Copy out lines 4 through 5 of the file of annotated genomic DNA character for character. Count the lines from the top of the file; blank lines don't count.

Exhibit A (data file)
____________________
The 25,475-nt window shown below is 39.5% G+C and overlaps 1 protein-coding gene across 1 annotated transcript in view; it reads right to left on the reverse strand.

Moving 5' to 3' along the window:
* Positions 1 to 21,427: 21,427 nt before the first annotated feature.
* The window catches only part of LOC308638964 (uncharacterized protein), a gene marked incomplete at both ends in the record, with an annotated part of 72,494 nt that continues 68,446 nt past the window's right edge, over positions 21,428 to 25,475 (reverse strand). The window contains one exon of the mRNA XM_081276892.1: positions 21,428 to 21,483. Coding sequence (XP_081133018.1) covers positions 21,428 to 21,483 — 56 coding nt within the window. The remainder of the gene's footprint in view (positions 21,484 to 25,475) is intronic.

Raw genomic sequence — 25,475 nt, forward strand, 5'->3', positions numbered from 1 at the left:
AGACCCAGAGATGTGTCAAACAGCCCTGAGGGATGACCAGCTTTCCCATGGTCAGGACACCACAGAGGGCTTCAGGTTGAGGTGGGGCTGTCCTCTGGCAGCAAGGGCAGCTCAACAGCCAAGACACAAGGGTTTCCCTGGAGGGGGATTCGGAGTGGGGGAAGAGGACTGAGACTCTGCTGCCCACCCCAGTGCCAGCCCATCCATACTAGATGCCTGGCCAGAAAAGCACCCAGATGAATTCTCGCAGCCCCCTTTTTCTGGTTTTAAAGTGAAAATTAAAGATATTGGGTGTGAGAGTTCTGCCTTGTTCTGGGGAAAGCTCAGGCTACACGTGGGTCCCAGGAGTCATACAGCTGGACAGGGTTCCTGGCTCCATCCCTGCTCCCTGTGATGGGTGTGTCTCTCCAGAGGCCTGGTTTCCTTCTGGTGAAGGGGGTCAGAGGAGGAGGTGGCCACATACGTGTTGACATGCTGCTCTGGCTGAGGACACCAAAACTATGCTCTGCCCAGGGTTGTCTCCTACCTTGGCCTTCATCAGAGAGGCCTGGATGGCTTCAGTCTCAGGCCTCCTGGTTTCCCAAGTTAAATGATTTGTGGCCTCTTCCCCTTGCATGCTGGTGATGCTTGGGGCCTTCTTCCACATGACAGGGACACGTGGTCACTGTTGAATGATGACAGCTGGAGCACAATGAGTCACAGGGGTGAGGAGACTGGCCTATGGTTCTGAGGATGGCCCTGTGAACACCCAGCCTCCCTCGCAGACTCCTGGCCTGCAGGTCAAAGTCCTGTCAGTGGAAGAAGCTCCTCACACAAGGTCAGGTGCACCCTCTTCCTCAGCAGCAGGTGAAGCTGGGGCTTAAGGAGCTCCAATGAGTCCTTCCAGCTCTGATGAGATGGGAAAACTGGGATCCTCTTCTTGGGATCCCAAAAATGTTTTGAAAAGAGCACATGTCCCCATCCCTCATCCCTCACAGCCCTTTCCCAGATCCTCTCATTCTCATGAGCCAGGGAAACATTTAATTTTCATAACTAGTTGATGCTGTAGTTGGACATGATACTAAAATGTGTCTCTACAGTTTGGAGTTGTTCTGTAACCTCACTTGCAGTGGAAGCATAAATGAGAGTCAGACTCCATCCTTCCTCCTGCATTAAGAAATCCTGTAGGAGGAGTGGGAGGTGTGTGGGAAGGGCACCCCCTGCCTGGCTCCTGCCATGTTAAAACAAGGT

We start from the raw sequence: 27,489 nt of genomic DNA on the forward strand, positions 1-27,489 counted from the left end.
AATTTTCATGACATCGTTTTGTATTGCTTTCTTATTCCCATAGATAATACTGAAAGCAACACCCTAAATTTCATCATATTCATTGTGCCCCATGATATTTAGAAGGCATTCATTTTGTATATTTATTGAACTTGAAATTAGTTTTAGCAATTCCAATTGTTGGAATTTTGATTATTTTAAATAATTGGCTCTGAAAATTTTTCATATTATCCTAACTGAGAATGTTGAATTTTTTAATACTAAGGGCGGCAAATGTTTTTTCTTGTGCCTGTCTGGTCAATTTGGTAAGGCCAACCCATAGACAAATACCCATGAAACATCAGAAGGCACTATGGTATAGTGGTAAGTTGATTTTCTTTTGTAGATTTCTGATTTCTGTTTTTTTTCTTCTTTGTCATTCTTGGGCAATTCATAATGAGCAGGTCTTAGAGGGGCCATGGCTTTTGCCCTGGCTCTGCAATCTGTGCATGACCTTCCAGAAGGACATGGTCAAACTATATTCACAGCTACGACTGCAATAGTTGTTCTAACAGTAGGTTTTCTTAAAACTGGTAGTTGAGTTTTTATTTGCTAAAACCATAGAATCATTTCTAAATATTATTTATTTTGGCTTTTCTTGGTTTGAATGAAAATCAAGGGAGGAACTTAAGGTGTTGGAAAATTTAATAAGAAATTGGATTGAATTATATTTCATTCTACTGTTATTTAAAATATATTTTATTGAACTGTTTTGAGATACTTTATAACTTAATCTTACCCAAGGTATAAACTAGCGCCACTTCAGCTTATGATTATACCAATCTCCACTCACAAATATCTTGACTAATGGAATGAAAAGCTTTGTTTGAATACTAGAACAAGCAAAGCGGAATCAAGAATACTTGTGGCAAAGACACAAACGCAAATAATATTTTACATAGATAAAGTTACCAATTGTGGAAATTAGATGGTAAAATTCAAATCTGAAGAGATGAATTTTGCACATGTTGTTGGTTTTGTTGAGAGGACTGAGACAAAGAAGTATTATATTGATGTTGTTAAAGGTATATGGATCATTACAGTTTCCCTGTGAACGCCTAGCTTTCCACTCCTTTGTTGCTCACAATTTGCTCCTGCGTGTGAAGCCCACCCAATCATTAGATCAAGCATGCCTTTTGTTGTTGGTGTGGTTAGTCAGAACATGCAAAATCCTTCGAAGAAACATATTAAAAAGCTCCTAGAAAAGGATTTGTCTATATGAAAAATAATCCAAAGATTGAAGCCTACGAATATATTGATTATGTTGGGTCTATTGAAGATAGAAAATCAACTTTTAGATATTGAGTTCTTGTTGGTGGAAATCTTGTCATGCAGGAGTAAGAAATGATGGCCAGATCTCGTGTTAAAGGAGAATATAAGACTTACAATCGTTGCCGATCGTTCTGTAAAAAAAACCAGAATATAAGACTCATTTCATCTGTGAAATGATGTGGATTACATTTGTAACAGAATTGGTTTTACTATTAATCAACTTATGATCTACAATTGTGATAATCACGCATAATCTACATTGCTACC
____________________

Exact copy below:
* The window catches only part of LOC308638964 (uncharacterized protein), a gene marked incomplete at both ends in the record, with an annotated part of 72,494 nt that continues 68,446 nt past the window's right edge, over positions 21,428 to 25,475 (reverse strand). The window contains one exon of the mRNA XM_081276892.1: positions 21,428 to 21,483. Coding sequence (XP_081133018.1) covers positions 21,428 to 21,483 — 56 coding nt within the window. The remainder of the gene's footprint in view (positions 21,484 to 25,475) is intronic.

Raw genomic sequence — 25,475 nt, forward strand, 5'->3', positions numbered from 1 at the left: